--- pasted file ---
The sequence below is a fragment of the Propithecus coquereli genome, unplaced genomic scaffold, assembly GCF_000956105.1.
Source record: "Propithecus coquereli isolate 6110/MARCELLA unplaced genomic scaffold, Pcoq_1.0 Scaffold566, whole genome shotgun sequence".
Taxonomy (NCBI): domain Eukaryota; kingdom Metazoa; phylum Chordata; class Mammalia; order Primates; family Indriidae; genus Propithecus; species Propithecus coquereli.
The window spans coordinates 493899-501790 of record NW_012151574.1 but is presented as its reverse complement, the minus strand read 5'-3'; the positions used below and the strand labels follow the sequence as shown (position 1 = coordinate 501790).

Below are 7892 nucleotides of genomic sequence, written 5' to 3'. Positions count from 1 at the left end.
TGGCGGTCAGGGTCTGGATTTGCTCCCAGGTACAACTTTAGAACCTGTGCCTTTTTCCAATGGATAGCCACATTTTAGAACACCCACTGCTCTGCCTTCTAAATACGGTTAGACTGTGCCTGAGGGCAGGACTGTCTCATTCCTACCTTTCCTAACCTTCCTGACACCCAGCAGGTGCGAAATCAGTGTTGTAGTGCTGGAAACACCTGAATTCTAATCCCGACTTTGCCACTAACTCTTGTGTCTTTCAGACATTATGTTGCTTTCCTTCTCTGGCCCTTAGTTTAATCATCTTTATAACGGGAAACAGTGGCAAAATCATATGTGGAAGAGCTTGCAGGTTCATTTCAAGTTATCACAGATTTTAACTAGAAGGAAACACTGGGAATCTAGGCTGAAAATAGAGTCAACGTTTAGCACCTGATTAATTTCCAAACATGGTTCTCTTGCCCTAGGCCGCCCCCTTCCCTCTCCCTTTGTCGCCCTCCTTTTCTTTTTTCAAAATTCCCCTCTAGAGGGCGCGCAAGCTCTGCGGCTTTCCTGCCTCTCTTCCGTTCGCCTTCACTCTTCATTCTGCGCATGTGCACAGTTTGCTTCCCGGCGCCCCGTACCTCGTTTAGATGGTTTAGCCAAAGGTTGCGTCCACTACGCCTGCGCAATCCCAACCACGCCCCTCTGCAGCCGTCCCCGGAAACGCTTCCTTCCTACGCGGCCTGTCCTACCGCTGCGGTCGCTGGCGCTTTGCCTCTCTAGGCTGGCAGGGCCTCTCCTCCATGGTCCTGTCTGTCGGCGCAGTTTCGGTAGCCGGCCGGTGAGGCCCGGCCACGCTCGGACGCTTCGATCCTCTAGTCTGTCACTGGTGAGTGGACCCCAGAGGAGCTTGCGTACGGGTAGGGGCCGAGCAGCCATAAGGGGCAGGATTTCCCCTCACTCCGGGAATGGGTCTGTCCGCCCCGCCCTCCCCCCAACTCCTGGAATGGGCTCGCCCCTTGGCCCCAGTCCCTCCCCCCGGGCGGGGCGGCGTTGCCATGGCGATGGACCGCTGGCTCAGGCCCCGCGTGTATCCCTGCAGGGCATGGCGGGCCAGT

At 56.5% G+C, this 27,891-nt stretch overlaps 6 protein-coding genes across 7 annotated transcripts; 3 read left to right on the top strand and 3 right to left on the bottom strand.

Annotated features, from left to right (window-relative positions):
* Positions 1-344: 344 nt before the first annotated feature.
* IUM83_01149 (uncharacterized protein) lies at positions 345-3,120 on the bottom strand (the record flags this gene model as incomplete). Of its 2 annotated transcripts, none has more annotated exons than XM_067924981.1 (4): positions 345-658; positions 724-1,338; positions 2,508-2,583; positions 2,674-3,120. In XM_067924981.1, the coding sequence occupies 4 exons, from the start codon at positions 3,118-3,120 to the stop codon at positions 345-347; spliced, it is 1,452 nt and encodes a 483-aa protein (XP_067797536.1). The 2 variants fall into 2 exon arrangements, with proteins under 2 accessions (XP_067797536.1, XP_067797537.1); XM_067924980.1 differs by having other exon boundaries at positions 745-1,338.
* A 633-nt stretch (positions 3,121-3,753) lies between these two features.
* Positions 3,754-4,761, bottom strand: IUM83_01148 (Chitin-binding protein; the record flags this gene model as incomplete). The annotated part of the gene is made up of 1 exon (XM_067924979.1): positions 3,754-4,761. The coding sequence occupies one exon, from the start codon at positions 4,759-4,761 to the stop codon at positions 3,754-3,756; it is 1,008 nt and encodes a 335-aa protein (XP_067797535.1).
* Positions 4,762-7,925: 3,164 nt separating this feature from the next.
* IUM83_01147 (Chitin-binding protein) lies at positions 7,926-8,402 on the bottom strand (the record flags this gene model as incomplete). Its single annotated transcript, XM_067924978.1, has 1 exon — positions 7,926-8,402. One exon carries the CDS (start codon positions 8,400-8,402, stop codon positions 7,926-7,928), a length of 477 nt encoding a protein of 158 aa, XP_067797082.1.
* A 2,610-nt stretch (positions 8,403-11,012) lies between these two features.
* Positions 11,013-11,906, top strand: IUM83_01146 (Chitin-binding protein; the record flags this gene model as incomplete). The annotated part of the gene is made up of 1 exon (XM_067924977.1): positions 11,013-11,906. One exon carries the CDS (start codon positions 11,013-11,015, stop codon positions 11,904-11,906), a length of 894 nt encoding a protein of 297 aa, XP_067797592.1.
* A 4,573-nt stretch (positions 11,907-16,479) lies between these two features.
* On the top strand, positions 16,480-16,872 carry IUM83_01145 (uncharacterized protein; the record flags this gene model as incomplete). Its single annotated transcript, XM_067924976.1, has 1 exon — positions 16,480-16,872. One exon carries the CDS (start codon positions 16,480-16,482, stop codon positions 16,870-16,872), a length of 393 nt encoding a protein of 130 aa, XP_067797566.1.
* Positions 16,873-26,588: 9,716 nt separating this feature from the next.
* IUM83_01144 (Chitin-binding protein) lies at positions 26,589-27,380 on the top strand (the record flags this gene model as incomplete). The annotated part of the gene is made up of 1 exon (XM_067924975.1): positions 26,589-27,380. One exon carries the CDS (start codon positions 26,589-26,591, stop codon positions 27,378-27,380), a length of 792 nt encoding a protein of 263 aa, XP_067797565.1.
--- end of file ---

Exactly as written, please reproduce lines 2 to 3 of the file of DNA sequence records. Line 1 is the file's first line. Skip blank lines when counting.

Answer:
Source record: "Propithecus coquereli isolate 6110/MARCELLA unplaced genomic scaffold, Pcoq_1.0 Scaffold566, whole genome shotgun sequence".
Taxonomy (NCBI): domain Eukaryota; kingdom Metazoa; phylum Chordata; class Mammalia; order Primates; family Indriidae; genus Propithecus; species Propithecus coquereli.